TV brings a more light-hearted air to the stage as it gleefully proclaims all of the exciting programs you could be watching instead of wallowing in your own sadness. Though the bubbly nature of TV is enjoyable, the character’s underlying message will hit audience members hard. It is far too often that we find ourselves so overwhelmed with the chaos of our own lives that we will do anything just to escape our reality for even just a few moments. Through TV we are shown how easy it is too hide from our problems rather than facing and accepting them for what they are. Though we may be tuned out from what is occurring within our lives that does not stop the chaos from ensuing. Murphy’s portrayal of TV perfectly highlights this fact, while also providing a brilliant contrast to Hopper’s excellently played role of Cancer. Forcing audiences to face their problems head-on will hopefully spark a conversation about what we could all be doing to truly make the most of our lives.
Debra Monk’s portrayal of Edna is one that will be sure to stick with audience members long after they leave the theatre. By making her so relatable, Monk allows audiences to put themselves into Edna’s world as either the one who is ailing or as the one forced to witness the deterioration. She is able to switch from humorous to heartrending flawlessly throughout the production, which will put audience members on an emotional rollercoaster. Ian Barford also brings a level of relatability to his portrayal of Edna’s son, Andrew. We have all had those moments of inner conflict between facing the harsh reality that is our lives and the facade we attempt to face the world with. His emotional connection to the role is apparent and makes the role an even more impactful one as audiences begin to witness his daily mental and emotional struggles. Michael Rabe (Actor Three) also makes a strong appearance in the production as he enters the stage as the embodiment of the manner in which our subconscious often mixes with our reality in the most unexpected and unsettling ways. Such a strong cast is necessary for a play comprised of raw emotion and the harsh realities of the human condition.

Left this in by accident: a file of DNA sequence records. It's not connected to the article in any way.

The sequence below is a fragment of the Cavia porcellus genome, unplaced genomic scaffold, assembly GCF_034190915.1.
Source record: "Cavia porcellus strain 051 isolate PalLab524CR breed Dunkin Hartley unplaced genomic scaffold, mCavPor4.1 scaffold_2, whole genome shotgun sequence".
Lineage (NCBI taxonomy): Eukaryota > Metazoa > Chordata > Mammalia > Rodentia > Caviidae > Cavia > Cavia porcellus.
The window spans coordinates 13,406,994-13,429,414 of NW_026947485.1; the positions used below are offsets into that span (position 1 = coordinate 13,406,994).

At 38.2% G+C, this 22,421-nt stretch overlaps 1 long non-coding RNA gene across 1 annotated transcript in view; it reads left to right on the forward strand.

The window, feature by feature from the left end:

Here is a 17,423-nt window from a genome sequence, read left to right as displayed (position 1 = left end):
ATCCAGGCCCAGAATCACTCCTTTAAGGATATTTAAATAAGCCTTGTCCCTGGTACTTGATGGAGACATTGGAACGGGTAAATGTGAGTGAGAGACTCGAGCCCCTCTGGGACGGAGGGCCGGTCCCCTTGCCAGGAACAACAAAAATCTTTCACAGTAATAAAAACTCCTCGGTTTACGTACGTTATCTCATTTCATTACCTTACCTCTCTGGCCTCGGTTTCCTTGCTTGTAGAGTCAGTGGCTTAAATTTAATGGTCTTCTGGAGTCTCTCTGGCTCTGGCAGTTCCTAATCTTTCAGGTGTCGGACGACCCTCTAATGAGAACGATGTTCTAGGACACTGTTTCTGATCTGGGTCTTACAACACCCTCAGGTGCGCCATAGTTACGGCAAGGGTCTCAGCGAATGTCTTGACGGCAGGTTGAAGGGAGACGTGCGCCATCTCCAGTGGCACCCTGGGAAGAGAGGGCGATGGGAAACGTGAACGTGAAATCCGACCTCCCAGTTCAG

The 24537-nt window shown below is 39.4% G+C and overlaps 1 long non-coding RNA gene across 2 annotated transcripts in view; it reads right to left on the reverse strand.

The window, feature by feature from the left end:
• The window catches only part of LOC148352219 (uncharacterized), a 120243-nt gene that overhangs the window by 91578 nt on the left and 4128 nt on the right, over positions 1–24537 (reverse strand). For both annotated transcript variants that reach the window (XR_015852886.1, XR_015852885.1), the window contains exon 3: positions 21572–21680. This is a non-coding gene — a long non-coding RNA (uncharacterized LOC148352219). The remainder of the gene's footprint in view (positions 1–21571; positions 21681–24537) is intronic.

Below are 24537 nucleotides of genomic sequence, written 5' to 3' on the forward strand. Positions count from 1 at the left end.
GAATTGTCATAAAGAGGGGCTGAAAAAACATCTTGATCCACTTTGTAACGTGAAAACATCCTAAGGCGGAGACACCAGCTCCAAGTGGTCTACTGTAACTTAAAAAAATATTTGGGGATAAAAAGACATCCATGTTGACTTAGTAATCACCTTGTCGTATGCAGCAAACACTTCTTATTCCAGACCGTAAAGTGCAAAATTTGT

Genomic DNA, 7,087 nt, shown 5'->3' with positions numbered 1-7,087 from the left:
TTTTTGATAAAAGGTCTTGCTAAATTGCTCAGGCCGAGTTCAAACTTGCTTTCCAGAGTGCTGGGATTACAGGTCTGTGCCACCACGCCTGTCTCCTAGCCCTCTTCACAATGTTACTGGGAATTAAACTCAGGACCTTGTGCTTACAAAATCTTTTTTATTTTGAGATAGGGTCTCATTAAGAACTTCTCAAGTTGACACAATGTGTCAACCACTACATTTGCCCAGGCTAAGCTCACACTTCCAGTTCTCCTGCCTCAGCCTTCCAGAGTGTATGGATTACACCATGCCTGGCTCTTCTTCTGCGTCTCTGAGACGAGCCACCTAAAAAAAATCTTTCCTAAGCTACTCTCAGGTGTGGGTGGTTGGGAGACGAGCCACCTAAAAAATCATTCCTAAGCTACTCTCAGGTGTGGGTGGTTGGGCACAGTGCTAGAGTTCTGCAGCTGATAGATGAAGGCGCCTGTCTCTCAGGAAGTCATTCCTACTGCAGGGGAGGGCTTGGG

Adding to the strength of Visiting Edna is the brilliant technical work from the production’s designers. Though at first glance, the set may appear as a typical home, scenic designer David Zinn created a beautiful rain effect which added a bit of magic to a seemingly typical setting. Marcus Doshi’s lighting design complimented the range of emotions brought to the stage and aided the actors’ portrayals of highly emotional moments. Linda Roethke’s costume design along with the wig and hair designs by Penny Lane Studios were also outstanding as they managed to capture the reality of our lives without anyone looking too overdone. Often capturing reality can be an exceedingly difficult challenge, so it is refreshing to see a group of designers portray it so brilliantly.
Vising Edna will take audiences on an emotional whirlwind as it forces us all to evaluate the manner in which we live our lives. Playwright David Rabe teaches us that even the smallest moments can create the biggest change and that how we proceed to deal with that change can either make or break us. We are only given these lives for so long, and as Visiting Edna reminds us, we are in full control of how we perceive our own chaos.
Visiting Edna is playing now through November 6 in the Downstairs Theatre at Steppenwolf Theatre (1650 N. Halsted St.). For tickets to this production, please call Audience Services at 312-335-1650 or visit www.steppenwolf.org. For more information, please visit www.theatreinchicago.com.
Published as a part of Chicago Stage Standard.